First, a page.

We found three systematic reviews
and three subsequent RCTs.
The first review (search date 2004, 17 RCTs, see comment) included RCTs of back exercises versus placebo, no treatment, or other conservative treatments.
The second review (search date 2003, 6 RCTs, 518 people) included RCTs of McKenzie treatment
versus passive treatment, advice to stay active, flexion exercises, spinal manipulation, back school
, or strengthening.
The third review (3 RCTs, number of people included not clear) included RCTs of McKenzie treatment versus the NSAID ketoprofen, massage/advice, or passive movement/mobilisation.
The methodological quality of RCTs identified by the first review was assessed by the adequacy of 4 criteria: randomisation, allocation concealment, follow-up, and outcome blinding.
Studies were classed as high quality if they met all 4 criteria. The review identified 11 RCTs in people with acute back pain and 6 RCTs in people with subacute back pain; one RCT in each group was categorised as being of high quality. Methodological quality in the second and third reviews was based on the PEDro scale.
The second review identified 5 RCTs in people with acute low back pain, one RCT in people with subacute low back pain, and three RCTs in a mixed population of acute/subacute low back pain; all but one of the identified RCTs were high quality (score of 5+/10).
In the third review, two of the three RCTs identified were high quality (5+/10).
The first and second reviews identified 6 RCTs, one of which was also identified by the third review (see comment). The second and third reviews identified three RCTs assessing the effects of McKenzie treatment (see comment).
All three reviews defined the included RCTs as either acute (<6 weeks' duration), subacute (6–12 weeks' duration), or duration not subgrouped (<12 weeks). The first review used both a qualitative rating system and a quantitative pooling of data where possible.
The second review pooled data (only statistically homogeneous RCTs) to compare the McKenzie treatment versus passive therapy (combined data on educational booklet, ice packs, massage, and bed rest) and advice to stay active (random effects model).
The third review transformed pain and disability scores to a score ranging from 0 to 100. To describe treatment effect for individual studies, mean and 95% confidence intervals were calculated for between-group differences (see comment).
The second review pooled data based on treatments, whereas the third review pooled data based on outcomes, and so, here, we report meta-analyses from only the second review.
Generic back exercise versus usual care or no treatment for acute low back pain (<6 weeks' duration):
The first review reported that 10 of 11 RCTs identified had non-exercise comparisons.
The review found no significant difference between generic exercise
and no treatment in change in pain or function measured at the earliest follow-up (scale 0–100; pain: 3 RCTs, 491 people; WMD –0.59, 95% CI –12.9 to +11.51; function: 3 RCTs, 491 people; WMD –2.82, 95% CI –15.35 to +9.71; see comment). One high-quality RCT in an occupational setting found that mobilising home exercises were less effective than usual care, and one low-quality RCT in a healthcare setting found that a therapist-delivered endurance programme improved short-term functioning more than no treatment. Of the remaining 8 RCTs, 6 studies identified by the review found no statistically significant or clinically important difference between exercise therapy and usual care/no treatment, and the results of two RCTs were unclear.
Generic back exercise versus usual care or no treatment for subacute low back pain (6–12 weeks' duration):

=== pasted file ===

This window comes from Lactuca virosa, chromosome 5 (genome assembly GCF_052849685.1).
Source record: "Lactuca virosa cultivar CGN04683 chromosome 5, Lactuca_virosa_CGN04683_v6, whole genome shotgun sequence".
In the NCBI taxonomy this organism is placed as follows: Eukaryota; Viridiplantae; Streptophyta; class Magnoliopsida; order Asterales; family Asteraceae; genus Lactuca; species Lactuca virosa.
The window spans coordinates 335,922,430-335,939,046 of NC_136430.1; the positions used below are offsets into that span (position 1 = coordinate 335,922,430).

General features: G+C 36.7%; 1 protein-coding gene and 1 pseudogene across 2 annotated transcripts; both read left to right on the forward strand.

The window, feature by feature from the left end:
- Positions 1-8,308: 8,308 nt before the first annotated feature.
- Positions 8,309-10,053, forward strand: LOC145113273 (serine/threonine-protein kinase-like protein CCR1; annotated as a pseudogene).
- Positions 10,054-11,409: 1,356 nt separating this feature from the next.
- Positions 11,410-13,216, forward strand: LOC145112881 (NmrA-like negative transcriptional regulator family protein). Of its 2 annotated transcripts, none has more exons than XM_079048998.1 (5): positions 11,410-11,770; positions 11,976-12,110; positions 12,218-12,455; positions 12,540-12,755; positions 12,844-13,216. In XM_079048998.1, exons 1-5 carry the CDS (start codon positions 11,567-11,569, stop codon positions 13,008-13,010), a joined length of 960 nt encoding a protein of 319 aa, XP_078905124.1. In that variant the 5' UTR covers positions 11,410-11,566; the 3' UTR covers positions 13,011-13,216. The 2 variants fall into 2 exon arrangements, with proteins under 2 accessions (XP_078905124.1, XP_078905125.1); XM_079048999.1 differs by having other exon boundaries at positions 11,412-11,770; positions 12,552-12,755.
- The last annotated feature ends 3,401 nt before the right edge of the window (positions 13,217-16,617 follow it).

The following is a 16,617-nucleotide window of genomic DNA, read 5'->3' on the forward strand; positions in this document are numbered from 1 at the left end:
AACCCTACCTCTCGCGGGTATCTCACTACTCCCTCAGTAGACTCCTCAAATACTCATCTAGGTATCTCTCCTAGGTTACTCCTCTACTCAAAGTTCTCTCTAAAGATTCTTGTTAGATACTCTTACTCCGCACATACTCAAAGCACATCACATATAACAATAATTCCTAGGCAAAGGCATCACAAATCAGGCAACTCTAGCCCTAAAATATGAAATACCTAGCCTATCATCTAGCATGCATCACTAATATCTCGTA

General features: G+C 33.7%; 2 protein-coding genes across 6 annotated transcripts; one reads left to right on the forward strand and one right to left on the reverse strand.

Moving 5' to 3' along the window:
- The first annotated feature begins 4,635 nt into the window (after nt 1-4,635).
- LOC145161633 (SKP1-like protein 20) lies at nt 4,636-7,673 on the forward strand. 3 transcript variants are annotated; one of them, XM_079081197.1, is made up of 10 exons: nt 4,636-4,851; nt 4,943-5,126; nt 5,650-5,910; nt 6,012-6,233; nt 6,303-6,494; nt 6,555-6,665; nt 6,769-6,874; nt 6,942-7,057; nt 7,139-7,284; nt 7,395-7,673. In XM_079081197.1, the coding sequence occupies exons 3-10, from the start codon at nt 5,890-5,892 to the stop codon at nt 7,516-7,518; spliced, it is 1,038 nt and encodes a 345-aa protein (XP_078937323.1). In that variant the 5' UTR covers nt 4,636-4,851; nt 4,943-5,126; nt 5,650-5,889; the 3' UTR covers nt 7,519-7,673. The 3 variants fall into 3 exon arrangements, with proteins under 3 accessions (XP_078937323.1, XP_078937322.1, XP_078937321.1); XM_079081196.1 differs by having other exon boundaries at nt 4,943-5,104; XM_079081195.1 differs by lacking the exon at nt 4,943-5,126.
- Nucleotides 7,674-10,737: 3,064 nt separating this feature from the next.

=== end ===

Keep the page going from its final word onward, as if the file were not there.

The first review reported that, in 6 included RCTs, 7 exercise groups (total number of exercise groups not reported) had a non-exercise comparison.
One high-quality and one low-quality RCT found that a graded exercise intervention reduced absenteeism outcomes in the workplace compared with usual care, and one low-quality RCT found improved functioning with exercise plus behavioural therapy compared with usual care. Two poor-quality RCTs found no difference in outcomes between exercise and the comparative treatments (including usual care), and one poor-quality RCT reported unclear results. One subsequent RCT (134 people with low back pain for at least 4 weeks before inclusion) compared graded exercise versus usual care.
The RCT found no significant difference in pain severity (11-point visual analogue scale [VAS]: 0 = no pain to 10 = very severe pain) or functional status (Roland Disability Questionnaire) between graded exercise and usual care, although there were greater improvements in both outcomes with graded exercise (between-group difference at 12 months: pain severity [favours graded exercise]: –0.2, 95% CI –1.2 to +0.8; P = 0.67: functional status [favours graded exercise]: –0.6, 95% CI –2.8 to +1.5; P = 0.56). The RCT found that people assigned to the graded-exercise group returned to work faster than those assigned to usual care (median duration of first continuous period of sick leave after randomisation: 54 days with graded activity v
67 days with usual care; significance not assessed). Graded exercise consisted of twice-weekly exercise sessions lasting 60 minutes each until the people either achieved full return to work, or the maximum therapy duration of 3 months had been completed.
Generic back exercise versus non-exercise interventions for acute low back pain (<6 weeks' duration):
The first review found no significant difference between exercise and other conservative treatments (advice to stay active, education, and usual care) in change in pain or function measured at the earliest follow-up (scale 0–100; pain: 7 RCTs, 606 people; WMD +0.31, 95% CI –0.10 to +0.72; function: 6 RCTs, 534 people; WMD –1.34, 95% CI –5.5 to +2.81).
Results were similar at intermediate and long-term follow-up.
Generic back exercise versus non-exercise interventions for subacute low back pain (6–12 weeks' duration):
The first review found no significant difference between exercise and all other comparisons (including no treatment, usual care, advice to stay active, and education) in change in pain or function measured at the earliest follow-up (scale 0–100; pain: 5 RCTs, 608 people; WMD –1.89, 95% CI –4.91 to +1.13; function: 4 RCTs, 579 people; WMD –1.07, 95% CI –5.32 to +3.18).